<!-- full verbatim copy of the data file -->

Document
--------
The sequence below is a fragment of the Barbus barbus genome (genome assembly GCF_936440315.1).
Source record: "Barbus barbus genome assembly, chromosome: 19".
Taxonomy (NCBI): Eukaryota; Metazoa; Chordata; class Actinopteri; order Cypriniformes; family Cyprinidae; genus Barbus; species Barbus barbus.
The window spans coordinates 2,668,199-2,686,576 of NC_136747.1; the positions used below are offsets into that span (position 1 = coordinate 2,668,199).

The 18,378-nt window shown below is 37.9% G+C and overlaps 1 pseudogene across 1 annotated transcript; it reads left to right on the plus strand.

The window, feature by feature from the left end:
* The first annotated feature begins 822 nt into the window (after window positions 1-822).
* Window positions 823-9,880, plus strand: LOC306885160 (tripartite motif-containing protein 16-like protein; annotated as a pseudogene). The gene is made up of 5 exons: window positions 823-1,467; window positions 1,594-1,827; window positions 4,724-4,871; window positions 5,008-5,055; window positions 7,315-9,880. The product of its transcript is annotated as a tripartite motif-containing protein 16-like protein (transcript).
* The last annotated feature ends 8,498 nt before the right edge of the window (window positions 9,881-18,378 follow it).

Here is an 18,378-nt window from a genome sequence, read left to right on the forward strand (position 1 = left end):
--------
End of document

The sequence below is a fragment of the Barbus barbus genome (genome assembly GCF_936440315.1).
Source record: "Barbus barbus genome assembly, chromosome: 19".
Taxonomy (NCBI): Eukaryota; Metazoa; Chordata; class Actinopteri; order Cypriniformes; family Cyprinidae; genus Barbus; species Barbus barbus.
The window spans coordinates 2,668,199-2,686,576 of NC_136747.1; the positions used below are offsets into that span (position 1 = coordinate 2,668,199).

The 18,378-nt window shown below is 37.9% G+C and overlaps 1 pseudogene across 1 annotated transcript; it reads left to right on the plus strand.

The window, feature by feature from the left end:
* The first annotated feature begins 822 nt into the window (after window positions 1-822).
* Window positions 823-9,880, plus strand: LOC306885160 (tripartite motif-containing protein 16-like protein; annotated as a pseudogene). The gene is made up of 5 exons: window positions 823-1,467; window positions 1,594-1,827; window positions 4,724-4,871; window positions 5,008-5,055; window positions 7,315-9,880. The product of its transcript is annotated as a tripartite motif-containing protein 16-like protein (transcript).
* The last annotated feature ends 8,498 nt before the right edge of the window (window positions 9,881-18,378 follow it).

Here is an 18,378-nt window from a genome sequence, read left to right on the forward strand (position 1 = left end):